Did you change your position at all on the catcalling video once you started seeing women criticizing you?
My position was always that catcalling sucks! [Laughs] I never changed my position because I always understood that. It’s very awkward and terrible and makes everybody involved uncomfortable — or it should. That’s what I talk about in the special. Nah, I never changed my position. I truly believe it sucks.

Do you hold back at all now that you’ve seen what the internet will do to you for stuff like that?
No, because they don’t do anything to you. They just talk. The internet is World of Warcraft: Everybody is who they imagine themselves to be, and it’s not real. I go outside, I buy a coffee from the deli guy; he has no idea. [Laughs] Cars don’t stop for me and say, “Hey, aren’t you the guy who did that thing?” Internet outrage that would affect my life is if Amazon stopped selling me products because of what I said about catcalling. [Laughs] I don’t care about what somebody in their basement or whatever says. Believe it or not, there are audiences of people across the country who buy tickets to my shows and we laugh and we have a great time. As long as I can keep doing that, I really don’t care what anybody on the internet says.

In the special, you say it’s a crazy time to do comedy because so much is going on right now. Is that a positive?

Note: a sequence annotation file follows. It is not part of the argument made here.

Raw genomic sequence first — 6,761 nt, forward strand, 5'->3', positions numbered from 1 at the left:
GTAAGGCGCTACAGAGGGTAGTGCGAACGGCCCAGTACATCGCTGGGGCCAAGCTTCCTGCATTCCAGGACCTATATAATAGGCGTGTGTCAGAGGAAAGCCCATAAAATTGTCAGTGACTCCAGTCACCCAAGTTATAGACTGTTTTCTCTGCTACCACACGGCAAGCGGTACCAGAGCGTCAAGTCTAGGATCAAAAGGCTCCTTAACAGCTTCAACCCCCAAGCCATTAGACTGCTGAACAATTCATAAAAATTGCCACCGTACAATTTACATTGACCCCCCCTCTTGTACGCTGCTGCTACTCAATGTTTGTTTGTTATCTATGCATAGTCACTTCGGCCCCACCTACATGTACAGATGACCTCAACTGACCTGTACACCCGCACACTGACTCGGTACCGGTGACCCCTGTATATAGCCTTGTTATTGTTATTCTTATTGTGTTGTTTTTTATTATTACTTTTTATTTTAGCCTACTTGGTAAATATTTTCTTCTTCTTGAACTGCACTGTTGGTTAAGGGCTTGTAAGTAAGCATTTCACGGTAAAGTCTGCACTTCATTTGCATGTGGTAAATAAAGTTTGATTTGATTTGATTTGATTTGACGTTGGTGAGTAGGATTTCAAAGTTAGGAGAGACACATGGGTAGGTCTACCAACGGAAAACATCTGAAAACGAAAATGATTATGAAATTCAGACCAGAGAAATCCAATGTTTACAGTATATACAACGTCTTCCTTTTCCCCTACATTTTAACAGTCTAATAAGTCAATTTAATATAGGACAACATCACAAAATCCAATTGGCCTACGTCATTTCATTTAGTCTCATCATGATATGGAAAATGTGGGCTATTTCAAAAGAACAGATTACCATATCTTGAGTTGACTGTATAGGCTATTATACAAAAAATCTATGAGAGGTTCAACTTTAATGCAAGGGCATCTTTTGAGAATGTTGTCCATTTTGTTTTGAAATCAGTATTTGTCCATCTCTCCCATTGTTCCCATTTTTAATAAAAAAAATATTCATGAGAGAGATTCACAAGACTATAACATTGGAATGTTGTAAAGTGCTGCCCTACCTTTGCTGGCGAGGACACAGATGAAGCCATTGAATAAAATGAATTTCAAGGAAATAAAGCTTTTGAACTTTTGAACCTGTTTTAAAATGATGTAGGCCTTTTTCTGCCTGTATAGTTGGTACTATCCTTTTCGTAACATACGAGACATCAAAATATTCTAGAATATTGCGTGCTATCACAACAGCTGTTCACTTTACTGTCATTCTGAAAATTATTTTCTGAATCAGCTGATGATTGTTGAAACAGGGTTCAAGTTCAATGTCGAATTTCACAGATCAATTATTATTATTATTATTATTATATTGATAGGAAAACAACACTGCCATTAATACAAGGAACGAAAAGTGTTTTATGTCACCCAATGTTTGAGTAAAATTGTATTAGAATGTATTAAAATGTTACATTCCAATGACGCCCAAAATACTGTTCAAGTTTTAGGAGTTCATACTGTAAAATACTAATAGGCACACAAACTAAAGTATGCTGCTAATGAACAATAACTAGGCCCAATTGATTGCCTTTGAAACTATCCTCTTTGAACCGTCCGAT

It’s always a positive thing. I think comedy is always changing and sensibilities are changing and sometimes peoples’ ears are changing. I think a lot of times, we would tell jokes about Hillary Clinton and people would be upset — not talking about the jokes weren’t funny, but they didn’t like that we were making jokes about Hillary Clinton in a time where Donald Trump existed. What’s expected is different. But as a performer, for material, yes, it’s a golden age. It feels like the world is on fire. Somebody’s gotta tell the truth. It’s not going to be the news.

On that note, how does Weekend Update plan to tackle Trump now that he’s president?
I think we make a conscious effort to judge it and cover it honestly. If he’s done something good, make fun of it; if he’s done something bad, we’ll make fun of it. Our job is to make fun of people. That’s what we do. We’re nobody’s friend. If Hillary Clinton won, we’d rip her apart too, just because that’s what we do. That’s our job. Trump is a little more fun to cover. It’s a little bit easier to get people on our side, and he does a lot more crazy things that make you say, “What in the hell?” [Laughs]

But it doesn’t matter who it is; we have to cover it honestly and fair and do the part that not everybody’s going to do. It’s so easy to just to get on a Trump-bashing [spree] all season or his entire presidency. But is that interesting comedy? Do you really just want to hear 90 minutes of “Trump is orange” jokes? And “Trump’s got a little d—k” jokes? Like, who cares? Let’s see past that. I think we’ve done that for decades already; we’ve made fun of Trump for decades. And I think what’s more interesting than Donald Trump, actually, is just the part of the country that voted for him feels ignored and unspoken for; they felt like they needed a Donald Trump. They also watch our show. And this show is for everybody. We’re not here to just play to the college liberal kids. We’re here to play for everybody. And we’ve got to find a way to get everybody to laugh at the same time.